Lifts are a required element in pair skating and ice dancing. Pairs lifts differ from dance lifts most notably in that dancers are not allowed to lift their partners above their shoulders.
Dance lifts are differentiated by the skating involved. There are seven kinds of lifts approved for ISU competitions. They are separated into short lifts and long lifts. There are many positions the lifting and the lifted partner can take to improve the difficulty of the lift. Each position must be held for at least three seconds to count and is permitted only once a program.
Unlike dance lifts, pair lifts are grouped by the holds involved. In ISU senior level competition, the man must rotate more than one times, but fewer than three a half. In competitive pair skating, lifts must travel across the ice to be included in the technical elements score while stationary lifts are included in choreography. There are five different groups of pairs lifts, differentiated by the holds involved. Legal holds are Armpit holds, Waist holds, Hand to hip holds, and Hand to hand. There are two kinds of hand to hand lifts: press lifts and lasso lifts. The lasso lifts are considered the most difficult pair lifts. The judges look at speed, ice coverage, the quality of the lady's position, position changes, and the man's stability and cleanness of turns throughout. Skaters may also raise their score by having a difficult entry such as in spiral or spread eagle position, a difficult exit, or other feature such as stopping and/or changing the direction of rotation.
Twist lifts are a form of pair lifts, where the lifted partner is thrown into the air, twists, and is caught by the lifted partner. The lady may do a split before the twist, called a split twist. This is not mandatory, but it increases the grade of execution of the element if each leg is separated by at least a 45° angle from the body axis. The lady must be caught by her waist in the air. She lands on the backward outside edge. The man also ends the lift on one foot. Judges also look at the height of the element. Skaters may raise their score by performing turns, steps or other moves before the element, the lady holding her arms over her head, or delayed rotation.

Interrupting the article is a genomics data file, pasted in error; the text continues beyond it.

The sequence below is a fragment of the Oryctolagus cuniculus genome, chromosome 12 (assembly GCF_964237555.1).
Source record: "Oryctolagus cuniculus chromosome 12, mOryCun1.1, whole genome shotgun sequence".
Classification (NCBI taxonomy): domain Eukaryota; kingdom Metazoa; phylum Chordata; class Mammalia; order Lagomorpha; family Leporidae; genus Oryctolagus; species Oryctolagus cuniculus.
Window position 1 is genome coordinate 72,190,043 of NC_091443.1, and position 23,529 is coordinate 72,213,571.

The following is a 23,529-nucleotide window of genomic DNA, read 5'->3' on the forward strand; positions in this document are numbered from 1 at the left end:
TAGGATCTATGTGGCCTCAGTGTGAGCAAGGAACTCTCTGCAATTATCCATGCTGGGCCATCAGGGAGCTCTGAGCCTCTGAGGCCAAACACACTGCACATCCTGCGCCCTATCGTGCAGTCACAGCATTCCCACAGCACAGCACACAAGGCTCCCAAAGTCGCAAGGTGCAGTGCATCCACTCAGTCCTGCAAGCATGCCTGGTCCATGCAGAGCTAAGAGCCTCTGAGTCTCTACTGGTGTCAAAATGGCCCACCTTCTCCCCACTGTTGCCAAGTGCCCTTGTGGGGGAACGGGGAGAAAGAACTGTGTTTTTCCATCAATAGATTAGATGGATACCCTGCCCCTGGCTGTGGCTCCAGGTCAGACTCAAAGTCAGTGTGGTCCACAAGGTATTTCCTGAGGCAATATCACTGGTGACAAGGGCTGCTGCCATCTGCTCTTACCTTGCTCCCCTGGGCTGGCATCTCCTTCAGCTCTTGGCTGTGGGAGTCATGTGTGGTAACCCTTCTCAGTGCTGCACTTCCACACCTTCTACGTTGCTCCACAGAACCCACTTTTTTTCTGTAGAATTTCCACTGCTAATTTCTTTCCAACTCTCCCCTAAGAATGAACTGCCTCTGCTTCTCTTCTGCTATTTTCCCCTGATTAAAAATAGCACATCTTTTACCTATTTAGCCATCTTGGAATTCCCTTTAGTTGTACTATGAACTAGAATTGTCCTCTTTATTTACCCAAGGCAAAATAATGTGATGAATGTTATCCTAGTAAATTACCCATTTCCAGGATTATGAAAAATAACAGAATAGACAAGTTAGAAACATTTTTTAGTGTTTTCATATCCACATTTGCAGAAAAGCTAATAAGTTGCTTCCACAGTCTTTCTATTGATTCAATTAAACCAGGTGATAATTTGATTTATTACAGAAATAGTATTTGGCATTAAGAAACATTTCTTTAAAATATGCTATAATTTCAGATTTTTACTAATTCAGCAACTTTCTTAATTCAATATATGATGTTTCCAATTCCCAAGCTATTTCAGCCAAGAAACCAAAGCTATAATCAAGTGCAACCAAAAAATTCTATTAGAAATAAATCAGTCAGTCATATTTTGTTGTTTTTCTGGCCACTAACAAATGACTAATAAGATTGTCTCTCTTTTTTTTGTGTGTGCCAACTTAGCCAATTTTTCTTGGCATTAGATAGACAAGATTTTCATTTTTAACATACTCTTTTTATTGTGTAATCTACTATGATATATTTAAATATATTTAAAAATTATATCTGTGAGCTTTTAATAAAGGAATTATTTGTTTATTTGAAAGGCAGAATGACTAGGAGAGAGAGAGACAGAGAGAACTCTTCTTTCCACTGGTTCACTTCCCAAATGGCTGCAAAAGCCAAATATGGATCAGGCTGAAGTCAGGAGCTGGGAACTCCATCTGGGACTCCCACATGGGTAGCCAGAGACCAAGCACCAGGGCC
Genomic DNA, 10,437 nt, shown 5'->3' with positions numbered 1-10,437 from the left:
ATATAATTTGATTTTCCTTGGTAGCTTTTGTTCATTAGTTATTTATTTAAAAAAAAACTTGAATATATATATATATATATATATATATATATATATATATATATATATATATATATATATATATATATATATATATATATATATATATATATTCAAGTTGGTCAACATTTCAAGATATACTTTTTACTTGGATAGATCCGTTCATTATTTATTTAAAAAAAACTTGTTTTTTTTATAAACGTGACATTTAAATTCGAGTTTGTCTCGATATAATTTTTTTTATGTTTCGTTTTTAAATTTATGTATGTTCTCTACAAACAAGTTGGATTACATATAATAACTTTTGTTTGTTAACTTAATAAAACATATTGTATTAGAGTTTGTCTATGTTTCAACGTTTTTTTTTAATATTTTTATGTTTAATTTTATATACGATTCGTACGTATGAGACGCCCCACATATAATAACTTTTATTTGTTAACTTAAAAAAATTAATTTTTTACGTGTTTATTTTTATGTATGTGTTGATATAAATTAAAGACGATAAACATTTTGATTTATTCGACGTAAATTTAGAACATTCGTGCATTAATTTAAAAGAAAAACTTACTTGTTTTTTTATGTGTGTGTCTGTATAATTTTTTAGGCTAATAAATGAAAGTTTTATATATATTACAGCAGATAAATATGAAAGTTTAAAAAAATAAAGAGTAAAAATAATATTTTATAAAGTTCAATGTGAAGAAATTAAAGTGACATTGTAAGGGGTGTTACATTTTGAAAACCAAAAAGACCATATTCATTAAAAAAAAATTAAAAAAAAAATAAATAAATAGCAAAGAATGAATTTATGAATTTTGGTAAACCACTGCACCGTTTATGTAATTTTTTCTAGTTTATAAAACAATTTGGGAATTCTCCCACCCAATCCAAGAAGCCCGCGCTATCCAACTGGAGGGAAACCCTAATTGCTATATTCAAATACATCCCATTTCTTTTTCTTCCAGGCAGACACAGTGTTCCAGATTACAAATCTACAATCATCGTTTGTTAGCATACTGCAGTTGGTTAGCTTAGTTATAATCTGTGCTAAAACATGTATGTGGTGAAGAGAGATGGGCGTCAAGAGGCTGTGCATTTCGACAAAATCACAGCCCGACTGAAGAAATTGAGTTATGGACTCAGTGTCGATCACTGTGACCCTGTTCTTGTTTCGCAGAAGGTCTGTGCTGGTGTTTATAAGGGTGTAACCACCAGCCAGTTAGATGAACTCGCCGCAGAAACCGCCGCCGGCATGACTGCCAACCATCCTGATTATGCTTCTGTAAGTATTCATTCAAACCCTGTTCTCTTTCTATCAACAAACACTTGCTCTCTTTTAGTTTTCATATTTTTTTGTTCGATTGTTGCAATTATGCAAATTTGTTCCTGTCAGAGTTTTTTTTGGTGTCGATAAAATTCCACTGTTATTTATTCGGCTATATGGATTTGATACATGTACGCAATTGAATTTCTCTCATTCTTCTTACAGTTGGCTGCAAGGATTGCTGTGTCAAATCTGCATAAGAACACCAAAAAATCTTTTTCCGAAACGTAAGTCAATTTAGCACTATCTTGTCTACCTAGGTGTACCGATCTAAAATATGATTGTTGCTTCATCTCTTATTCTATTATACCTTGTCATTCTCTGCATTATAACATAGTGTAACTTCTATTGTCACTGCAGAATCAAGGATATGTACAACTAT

In both pairs and dance, lifts that go on longer than allowed receive deductions.
Synchronized skating teams are also allowed to perform lifts in the free skating portion of the senior division only. Lifts can be pair lifts (such as in a dance lift) or a group lift with two or more skaters lifting another skater. In a pair lift, no more than one arm may be fully extended above the head at any time. Acrobatic lifts are not allowed. To gain additional points, teams will sometimes rotate and/or move lifts across the ice.
Read more about this topic: Figure Skating
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—Hilda Doolittle (18861961)